How to Live with a Difficult Roommate at Music School
Music school is an intense, exciting opportunity. Good roommate or bad roommate – how you handle your living situation will impact the quality of your experience. Learning how to handle a bad roommate situation is one of those life lessons best learned early. Since we want you to achieve everything you can while at the conservatory, here's our contribution so you can avoid having a dodgy roommate derail you.
Starting out and moving forwarD
Ideally, you've been able to meet other rising students before school starts and select your roommate. This isn't always an option. Nor does picking your own roommate ensure you'll ultimately mesh well once living together. So…
- Manage your expectations. You don't need to become besties with your roommate. In some cases, the healthiest roommate situation is one where you both have separate circles. Don't try to manufacture a friendship with your roommate.
- Have "the talk" early. Whether you're friends with your roommate or strangers, living together is a distinct interpersonal territory. It's worthwhile for the two of you to talk early on about your rules for getting on. No Sheldon-esque roommate contract is required. Just a calm, collaborative talk about how you'll both manage things like differing sleep schedules, having guests over, fridge management, and practicing in the room.
- Don't let issues fester. If your roommate is misbehaving, they may not know it. Leaving half-eaten sandwiches on their desk for days may be normal behavior for them. If you don't let them know what's bothering you, don't expect them to change their behavior.
Before you approach a roommate about something, take a beat to assess the situation. Is the action something you don't like but won't really impact your quality of life? You have your quirks too, and you wouldn't want your roommate calling out every peeve they may have with you. Is there a chance you're being too sensitive? You don't want to create an AITA situation here.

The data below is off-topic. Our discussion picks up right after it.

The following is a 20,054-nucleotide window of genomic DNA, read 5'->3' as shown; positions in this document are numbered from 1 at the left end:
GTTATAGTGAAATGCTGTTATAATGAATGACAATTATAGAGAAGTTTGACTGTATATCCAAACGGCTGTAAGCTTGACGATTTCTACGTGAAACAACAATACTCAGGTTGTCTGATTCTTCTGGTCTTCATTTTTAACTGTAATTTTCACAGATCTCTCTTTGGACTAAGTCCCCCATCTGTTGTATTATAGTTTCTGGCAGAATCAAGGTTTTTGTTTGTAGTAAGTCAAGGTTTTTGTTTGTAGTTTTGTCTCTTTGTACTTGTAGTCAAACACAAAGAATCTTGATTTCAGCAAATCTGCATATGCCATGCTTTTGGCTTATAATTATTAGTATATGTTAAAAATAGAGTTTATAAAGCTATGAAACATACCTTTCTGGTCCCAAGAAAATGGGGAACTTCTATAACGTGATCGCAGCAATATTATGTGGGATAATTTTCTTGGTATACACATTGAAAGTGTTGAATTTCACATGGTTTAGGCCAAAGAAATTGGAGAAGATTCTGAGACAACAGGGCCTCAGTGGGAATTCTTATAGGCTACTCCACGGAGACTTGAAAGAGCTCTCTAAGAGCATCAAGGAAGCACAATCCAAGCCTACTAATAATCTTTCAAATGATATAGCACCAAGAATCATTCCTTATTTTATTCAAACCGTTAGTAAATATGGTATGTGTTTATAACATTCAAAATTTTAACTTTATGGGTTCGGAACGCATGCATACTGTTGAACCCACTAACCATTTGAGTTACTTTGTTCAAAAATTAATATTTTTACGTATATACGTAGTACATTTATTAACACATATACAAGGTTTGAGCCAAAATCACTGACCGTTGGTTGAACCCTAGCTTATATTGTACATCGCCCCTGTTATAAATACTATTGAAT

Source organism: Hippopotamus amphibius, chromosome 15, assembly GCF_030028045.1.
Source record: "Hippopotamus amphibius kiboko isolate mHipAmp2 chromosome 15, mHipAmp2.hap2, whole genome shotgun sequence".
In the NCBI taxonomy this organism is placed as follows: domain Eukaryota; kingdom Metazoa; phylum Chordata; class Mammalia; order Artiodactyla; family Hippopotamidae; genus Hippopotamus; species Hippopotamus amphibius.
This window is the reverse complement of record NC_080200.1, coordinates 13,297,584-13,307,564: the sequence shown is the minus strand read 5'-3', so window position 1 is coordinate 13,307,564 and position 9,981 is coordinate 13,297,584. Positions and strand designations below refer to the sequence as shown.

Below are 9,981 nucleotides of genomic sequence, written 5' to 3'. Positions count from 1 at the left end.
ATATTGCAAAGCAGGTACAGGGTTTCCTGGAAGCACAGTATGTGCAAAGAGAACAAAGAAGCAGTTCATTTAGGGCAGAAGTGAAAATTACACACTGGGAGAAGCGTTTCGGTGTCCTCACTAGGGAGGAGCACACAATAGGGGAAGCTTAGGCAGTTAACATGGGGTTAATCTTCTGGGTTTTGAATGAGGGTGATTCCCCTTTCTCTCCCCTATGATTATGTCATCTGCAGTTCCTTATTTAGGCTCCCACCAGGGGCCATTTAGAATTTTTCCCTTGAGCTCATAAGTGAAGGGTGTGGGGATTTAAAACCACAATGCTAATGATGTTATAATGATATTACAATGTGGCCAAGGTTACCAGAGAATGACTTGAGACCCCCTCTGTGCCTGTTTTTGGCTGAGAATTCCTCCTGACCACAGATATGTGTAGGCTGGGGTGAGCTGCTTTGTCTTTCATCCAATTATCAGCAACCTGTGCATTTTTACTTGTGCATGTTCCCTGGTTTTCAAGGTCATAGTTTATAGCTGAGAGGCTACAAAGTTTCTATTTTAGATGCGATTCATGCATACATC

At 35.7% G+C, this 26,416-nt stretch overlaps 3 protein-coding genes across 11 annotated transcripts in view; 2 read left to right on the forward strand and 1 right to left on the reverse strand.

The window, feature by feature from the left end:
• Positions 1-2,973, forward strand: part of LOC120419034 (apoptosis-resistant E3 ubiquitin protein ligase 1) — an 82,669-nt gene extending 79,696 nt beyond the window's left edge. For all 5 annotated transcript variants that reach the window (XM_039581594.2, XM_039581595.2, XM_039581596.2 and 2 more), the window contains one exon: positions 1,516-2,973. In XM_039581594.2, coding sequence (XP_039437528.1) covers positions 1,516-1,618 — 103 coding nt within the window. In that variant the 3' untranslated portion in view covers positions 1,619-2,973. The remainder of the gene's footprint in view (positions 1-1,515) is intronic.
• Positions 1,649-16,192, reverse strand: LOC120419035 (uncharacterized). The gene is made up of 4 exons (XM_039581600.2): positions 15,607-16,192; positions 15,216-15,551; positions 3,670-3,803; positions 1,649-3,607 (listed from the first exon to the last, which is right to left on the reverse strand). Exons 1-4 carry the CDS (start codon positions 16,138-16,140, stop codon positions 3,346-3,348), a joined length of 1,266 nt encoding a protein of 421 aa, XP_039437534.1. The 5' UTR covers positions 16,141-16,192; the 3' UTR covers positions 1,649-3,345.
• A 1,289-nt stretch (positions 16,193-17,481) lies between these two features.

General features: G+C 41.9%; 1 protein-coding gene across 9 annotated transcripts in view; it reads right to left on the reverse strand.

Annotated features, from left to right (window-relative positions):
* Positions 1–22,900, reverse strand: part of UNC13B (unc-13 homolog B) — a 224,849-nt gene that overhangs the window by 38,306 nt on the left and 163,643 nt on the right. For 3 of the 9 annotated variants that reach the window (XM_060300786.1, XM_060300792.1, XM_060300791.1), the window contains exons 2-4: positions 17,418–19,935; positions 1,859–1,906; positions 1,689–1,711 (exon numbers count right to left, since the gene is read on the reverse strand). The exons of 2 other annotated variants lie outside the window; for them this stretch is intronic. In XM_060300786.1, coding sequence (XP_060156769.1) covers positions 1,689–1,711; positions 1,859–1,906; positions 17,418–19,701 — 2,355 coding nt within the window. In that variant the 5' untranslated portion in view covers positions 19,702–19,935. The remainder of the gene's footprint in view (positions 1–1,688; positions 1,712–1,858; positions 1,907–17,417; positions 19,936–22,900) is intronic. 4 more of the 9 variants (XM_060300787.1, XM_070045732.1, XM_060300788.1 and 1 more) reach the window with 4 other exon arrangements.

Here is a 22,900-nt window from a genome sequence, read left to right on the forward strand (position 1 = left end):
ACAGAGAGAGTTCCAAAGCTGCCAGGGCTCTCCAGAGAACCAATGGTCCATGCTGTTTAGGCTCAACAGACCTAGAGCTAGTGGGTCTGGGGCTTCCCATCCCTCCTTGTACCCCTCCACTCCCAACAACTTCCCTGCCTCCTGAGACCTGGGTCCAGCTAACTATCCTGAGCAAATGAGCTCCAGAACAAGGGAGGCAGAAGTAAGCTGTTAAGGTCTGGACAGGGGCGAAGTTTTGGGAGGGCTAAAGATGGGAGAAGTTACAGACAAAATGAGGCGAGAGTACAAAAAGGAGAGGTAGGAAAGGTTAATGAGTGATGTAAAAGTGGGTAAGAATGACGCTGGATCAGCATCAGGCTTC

If, after your assessment, you do think it's an issue to be raised, approach your roommate in a non-accusatory way. Accusations put people on the defensive, which escalates a situation. A more nonjudgmental, "hey, your sandwich is turning funky" may be enough.
- Be the example you want your roommate to follow. You can help mold your roommate's behavior by showing them an alternative. When you know you'll be setting your alarm clock for much earlier than usual, let your roommate know the night before. Make sure you keep all your stuff on your side of the room. Whatever you want to see in your roommate, make sure that's what you're giving to them.
When resolution doesn't look like it's going to happen
Not all issues can be resolved. That's life. In that case, you have other options for protecting your mental health while living with a trying roommate.
- Lean on your social network. Hopefully, you've been building a strong social network at music school, regardless of your roommate relationship. First, enjoying a busy life will keep you outside your room and lessen the impact of your roommate's negativity in your life. Second, turn to your network for encouragement and venting time.
- Create clear boundaries. Stay a polite, respectful roommate, confining interaction to only what's strictly necessary. Riding a rollercoaster of good roommate/bad roommate with the same person will be stressful and taxing. Clarify to yourself what the scope of your relationship will be and stick with that.
- Will outside mediation help? Whether it's an overall clash of personalities or merely a couple of bad habits, a third-party mediator may help the two of you resolve it. Find out what resources your conservatory has available, whether an RA (resident assistant) or student life counselor. There may even be a neighborhood mediation center in the local community that provides free or low-cost mediation for neighbor and roommate issues.
- Don't compromise on your safety. If the roommate's behavior is egregious, remove yourself from the situation. There could be competitive sabotage like damaging your instrument or computer, or behavior that threatens your physical safety. Turn to the school and your network immediately to exercise the options you have available to get new housing. Yeah, moving is a drag and if you're not the pile of crazy, why should you have to move? All true. It doesn't matter. If your roommate has created a genuinely unsafe environment, get out.
Fortunately, most lousy roommate situations aren't threatening. They can range from the ridiculous to annoying. What's your worst roommate story? How did you handle it? Let others learn from your experience and leave a comment below.